A swamp is a wetland that is forested. Many swamps occur along large rivers where they are critically dependent upon natural water level fluctuations. Other swamps occur on the shores of large lakes. Some swamps have hammocks, or dry-land protrusions, covered by aquatic vegetation, or vegetation that tolerates periodic inundation. The two main types of swamp are "true" or swamp forests and "transitional" or shrub swamps. In the boreal regions of Canada, the word swamp is colloquially used for what is more correctly termed a bog or muskeg. The water of a swamp may be fresh water, brackish water or seawater. Some of the world's largest swamps are found along major rivers such as the Amazon, the Mississippi, and the Congo.
Swamps are characterized by slow-moving to stagnant waters. They are usually associated with adjacent rivers or lakes. Swamps are features of areas with very low topographic relief.
Swamps were historically drained to provide additional land for agriculture and to reduce the threat of diseases borne by swamp insects and similar animals[clarification needed]. Many swamps were also heavily logged, requiring construction of drainage ditches and canals. These ditches and canals contributed to drainage and, along the coast, allowed salt water to intrude, converting swamps to marsh or even open water. Large areas of swamp were therefore lost or degraded. Louisiana provides a classic example of wetland loss from these combined factors. Europe has probably lost nearly half its wetlands. As another example, New Zealand has lost 90 percent of its wetlands over the past 150 years. It is now understood that swamps provide valuable ecological services including flood control, fish production, water purification, carbon storage, and wildlife habitat. In many parts of the world, swamps are protected. In parts of Europe and North America, swamp restoration projects are becoming widespread. Often the simplest steps to restoring swamps are to plug drainage ditches and remove levees.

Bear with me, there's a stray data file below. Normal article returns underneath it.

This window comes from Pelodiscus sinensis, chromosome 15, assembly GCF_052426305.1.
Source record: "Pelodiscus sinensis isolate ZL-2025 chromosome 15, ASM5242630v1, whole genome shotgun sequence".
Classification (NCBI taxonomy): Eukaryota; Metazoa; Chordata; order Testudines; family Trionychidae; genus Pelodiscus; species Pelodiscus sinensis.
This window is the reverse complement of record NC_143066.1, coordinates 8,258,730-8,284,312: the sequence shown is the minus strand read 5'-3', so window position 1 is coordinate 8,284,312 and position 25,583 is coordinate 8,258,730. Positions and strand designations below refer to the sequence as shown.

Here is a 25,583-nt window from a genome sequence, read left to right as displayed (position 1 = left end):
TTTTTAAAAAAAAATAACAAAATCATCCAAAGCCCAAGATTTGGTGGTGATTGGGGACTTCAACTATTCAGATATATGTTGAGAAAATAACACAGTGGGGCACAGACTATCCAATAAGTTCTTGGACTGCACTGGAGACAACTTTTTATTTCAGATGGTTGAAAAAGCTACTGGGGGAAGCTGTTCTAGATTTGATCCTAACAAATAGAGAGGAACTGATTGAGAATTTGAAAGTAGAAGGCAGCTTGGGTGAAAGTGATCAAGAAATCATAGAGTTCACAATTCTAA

Land value, productivity and conservation
Swamps and other wetlands have traditionally held a very low property value compared to fields, prairies, or woodlands. They have a reputation for being unproductive land that cannot easily be utilized for human activities, other than perhaps hunting and trapping. Farmers, for example, typically drained swamps next to their fields so as to gain more land usable for planting crops.
Many societies now realize that swamps are critically important to providing fresh water and oxygen to all life, and that they are often breeding grounds for a wide variety of life. Indeed, floodplain swamps are extremely important in fish production. Government environmental agencies (such as the United States Environmental Protection Agency) are taking steps to protect and preserve swamps and other wetlands. In Europe, major effort is being invested in the restoration of swamp forests along rivers. Conservationists work to preserve swamps such as those in northwest Indiana in the United States Midwest that were preserved as part of the Indiana Dunes.
In Asia, tropical peat swamps are located in mainland East Asia and Southeast Asia. In Southeast Asia, peatlands are mainly found in low altitude coastal and sub-coastal areas and extend inland for distance more than 100 km (62 mi) along river valleys and across watersheds. They are mostly to be found on the coasts of East Sumatra, Kalimantan (Central, East,South and West Kalimantan provinces), West Papua, Papua New Guinea, Brunei,Peninsular Malaya, Sabah, Sarawak, Southeast Thailand, and the Philippines (Riley et al.,1996). Indonesia has the largest area of tropical peatland. Of the total 440,000 km2 (170,000 sq mi) tropical peat swamp, about 210,000 km2 (81,000 sq mi) are located in Indonesia (Page, 2001; Wahyunto, 2006).
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